I had a really hard day today. One of the hardest days I’ve had in a long time.
Diverticulitis is kicking my ass.
It’s not the stomach pain anymore. That’s totally gone.
It’s the side effects of the antibiotics I’ve been taking.
They’ve been brutal for me.
And no need to start bombarding me with all the horrendous side effects and personal horror stories surrounding diverticulitis and antibiotics.
I know what the side effects are because I’m experiencing a lot of them.
I’ve read all the warnings. I’ve done all the research. I’m in all the Facebook groups.
And yes, there are diverticulitis Facebook groups.
There really is a Facebook group for everything.😂
Anyway, I spent a lot of time crying today.
A LOT OF TIME CRYING.
Crying out of frustration and exhaustion and discomfort.
And self-created shame and guilt.
Because I’ve been beating myself up for how my body and brain are responding to all of this.
You should be able to handle this.
You are such a wimp.
It’s not like you’re getting chemo.
What is wrong with you?
So here’s my reminder to myself. A reminder I needed many, many times today.
Nothing is wrong with me.
I mean besides having diverticulitis, nausea, insomnia and a raging yeast infection.
If I am struggling I am struggling.
I don’t need to qualify my struggle.
I don’t need to have it worse than someone else to be suffering. Or to justify my suffering.
And I don’t need to justify anything to anyone either.
I don’t need to prove to anybody that I really have a reason to be upset.
I don’t need them to understand it.
And that’s a good thing.
Because you can’t understand it if you’ve never had it.
You can’t comprehend it unless you’ve lived it.
When my cousin was diagnosed with the same thing 11 years ago, I was like Oh Man that’s a bummer.
And then I went about living my life without giving it much thought after that.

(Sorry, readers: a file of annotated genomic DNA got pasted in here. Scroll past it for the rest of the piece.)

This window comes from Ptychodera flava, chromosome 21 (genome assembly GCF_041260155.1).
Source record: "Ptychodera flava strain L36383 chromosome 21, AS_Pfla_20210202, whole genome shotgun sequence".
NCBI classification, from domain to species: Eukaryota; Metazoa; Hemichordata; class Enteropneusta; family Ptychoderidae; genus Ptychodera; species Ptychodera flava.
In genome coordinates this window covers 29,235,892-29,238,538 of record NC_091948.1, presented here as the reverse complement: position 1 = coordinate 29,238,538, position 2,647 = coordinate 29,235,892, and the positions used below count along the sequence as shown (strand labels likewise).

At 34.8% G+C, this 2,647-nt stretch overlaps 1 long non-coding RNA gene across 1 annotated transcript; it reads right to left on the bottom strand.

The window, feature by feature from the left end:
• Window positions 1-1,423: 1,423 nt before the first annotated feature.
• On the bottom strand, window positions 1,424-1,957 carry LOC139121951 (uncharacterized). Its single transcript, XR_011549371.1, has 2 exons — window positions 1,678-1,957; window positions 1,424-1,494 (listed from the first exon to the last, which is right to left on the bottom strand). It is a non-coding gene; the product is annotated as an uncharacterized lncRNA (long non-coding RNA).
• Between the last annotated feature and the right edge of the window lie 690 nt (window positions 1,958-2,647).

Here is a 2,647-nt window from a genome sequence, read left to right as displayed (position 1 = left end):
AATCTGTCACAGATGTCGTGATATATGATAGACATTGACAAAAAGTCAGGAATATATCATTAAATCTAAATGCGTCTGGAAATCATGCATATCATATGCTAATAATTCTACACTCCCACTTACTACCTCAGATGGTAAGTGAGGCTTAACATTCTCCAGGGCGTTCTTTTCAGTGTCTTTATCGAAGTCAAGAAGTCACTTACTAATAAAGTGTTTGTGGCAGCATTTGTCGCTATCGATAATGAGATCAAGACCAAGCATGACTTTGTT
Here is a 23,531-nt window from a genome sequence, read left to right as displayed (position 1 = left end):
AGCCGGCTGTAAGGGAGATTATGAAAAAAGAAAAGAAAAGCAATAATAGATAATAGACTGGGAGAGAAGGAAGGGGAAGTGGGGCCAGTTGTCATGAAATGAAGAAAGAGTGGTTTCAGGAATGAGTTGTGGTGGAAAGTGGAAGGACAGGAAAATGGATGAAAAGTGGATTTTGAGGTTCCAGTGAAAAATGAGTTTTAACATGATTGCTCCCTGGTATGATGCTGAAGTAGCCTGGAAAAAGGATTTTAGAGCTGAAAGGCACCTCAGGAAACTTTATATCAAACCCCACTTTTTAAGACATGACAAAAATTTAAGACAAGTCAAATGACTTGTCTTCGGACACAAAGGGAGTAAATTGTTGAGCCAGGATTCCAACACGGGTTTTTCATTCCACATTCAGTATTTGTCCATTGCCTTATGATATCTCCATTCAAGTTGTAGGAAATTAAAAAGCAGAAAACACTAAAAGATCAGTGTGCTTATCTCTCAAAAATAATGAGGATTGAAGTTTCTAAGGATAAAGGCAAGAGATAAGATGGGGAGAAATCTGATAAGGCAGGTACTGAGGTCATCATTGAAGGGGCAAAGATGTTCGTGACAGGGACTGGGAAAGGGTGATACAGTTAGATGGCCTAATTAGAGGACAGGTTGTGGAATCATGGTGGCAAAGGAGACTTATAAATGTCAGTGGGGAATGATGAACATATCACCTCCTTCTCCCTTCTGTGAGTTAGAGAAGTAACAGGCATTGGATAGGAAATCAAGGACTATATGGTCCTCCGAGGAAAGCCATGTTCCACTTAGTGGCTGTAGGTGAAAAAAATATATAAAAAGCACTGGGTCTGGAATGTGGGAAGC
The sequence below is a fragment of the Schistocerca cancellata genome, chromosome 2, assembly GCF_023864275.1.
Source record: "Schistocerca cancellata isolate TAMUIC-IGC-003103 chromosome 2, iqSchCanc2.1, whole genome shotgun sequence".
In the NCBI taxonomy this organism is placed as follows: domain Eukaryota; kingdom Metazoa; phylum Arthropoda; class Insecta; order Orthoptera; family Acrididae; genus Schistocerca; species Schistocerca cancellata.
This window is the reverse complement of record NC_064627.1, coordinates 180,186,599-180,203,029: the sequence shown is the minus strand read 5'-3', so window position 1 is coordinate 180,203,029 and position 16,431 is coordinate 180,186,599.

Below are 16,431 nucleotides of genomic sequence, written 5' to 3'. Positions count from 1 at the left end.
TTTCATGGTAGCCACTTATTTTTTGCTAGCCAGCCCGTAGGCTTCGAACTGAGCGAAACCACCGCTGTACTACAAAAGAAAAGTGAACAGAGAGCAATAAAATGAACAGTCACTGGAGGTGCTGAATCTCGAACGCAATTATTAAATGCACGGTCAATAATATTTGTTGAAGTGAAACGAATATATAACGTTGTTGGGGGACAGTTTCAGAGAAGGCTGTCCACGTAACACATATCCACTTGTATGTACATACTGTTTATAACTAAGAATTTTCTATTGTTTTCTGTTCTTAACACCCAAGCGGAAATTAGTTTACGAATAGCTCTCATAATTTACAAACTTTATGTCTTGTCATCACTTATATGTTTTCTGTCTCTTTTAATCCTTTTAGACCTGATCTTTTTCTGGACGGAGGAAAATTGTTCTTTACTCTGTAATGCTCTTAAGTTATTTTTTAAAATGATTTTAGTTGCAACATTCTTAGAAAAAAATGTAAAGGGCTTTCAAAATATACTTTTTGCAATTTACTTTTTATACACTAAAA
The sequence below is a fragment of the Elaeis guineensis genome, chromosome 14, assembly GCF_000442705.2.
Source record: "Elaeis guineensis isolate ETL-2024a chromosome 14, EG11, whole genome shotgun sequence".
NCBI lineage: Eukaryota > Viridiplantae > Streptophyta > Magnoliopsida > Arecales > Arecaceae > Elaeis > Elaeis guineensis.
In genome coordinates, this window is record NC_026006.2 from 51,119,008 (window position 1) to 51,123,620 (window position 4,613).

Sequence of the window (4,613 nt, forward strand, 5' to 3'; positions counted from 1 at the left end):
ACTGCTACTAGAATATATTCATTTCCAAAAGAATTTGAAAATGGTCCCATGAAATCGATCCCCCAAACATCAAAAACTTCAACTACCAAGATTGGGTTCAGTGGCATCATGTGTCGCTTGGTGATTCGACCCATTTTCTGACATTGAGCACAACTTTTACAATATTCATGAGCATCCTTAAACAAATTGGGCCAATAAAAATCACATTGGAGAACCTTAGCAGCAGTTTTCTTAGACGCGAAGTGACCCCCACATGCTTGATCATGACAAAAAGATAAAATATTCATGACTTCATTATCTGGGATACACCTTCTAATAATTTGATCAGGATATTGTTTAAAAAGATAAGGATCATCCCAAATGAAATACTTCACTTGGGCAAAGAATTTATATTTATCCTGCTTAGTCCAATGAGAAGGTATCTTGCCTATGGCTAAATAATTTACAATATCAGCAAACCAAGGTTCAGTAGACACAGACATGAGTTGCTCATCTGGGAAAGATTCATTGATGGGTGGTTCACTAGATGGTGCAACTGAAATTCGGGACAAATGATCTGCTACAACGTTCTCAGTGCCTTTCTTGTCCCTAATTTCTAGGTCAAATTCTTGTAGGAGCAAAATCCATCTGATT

Who knows. Maybe this is the Universe’s way of telling me to be more empathetic and understanding.
My cousin was the first person I texted when all this happened last week because I knew she understood what I was going through.
But even still, our mutual experiences with this digestive disease are not the same.
Because we aren’t the same.
Our bodies and our pasts and our medical histories and our relationships and our financial situations and our personal lives and our sleep habits and our eating habits and our exercise habits and our jobs and our commutes and our routines are not the same.
I spent a lot of time comparing myself to other people today and then beating myself up for not being as strong as them because what I’m going through right now isn’t as difficult as what they are going through.
This did nothing to help me and only got me more and more upset to the point where I was crying so hard I was almost hyperventilating.
Then a good friend of mine said to me, stop comparing yourself to others.
She was right.
I don’t have to qualify my discomfort so it can be approved by other people.
If I am struggling, I can just be struggling.
Even if someone else would not be struggling to the same degree I am under the same circumstances.
And I know from an outside perspective this might seem silly. Because I know in my body and in my heart that I am not a wuss.
I’ve done some hard shit. I’ve made it through some really crappy seasons of my life. I can tolerate a lot of pain.
I’m not a wuss.
So if I am struggling today, I can just be struggling.
And if you are struggling and beating yourself up for it also, well…
I just wanted to remind you that you can just be struggling, too.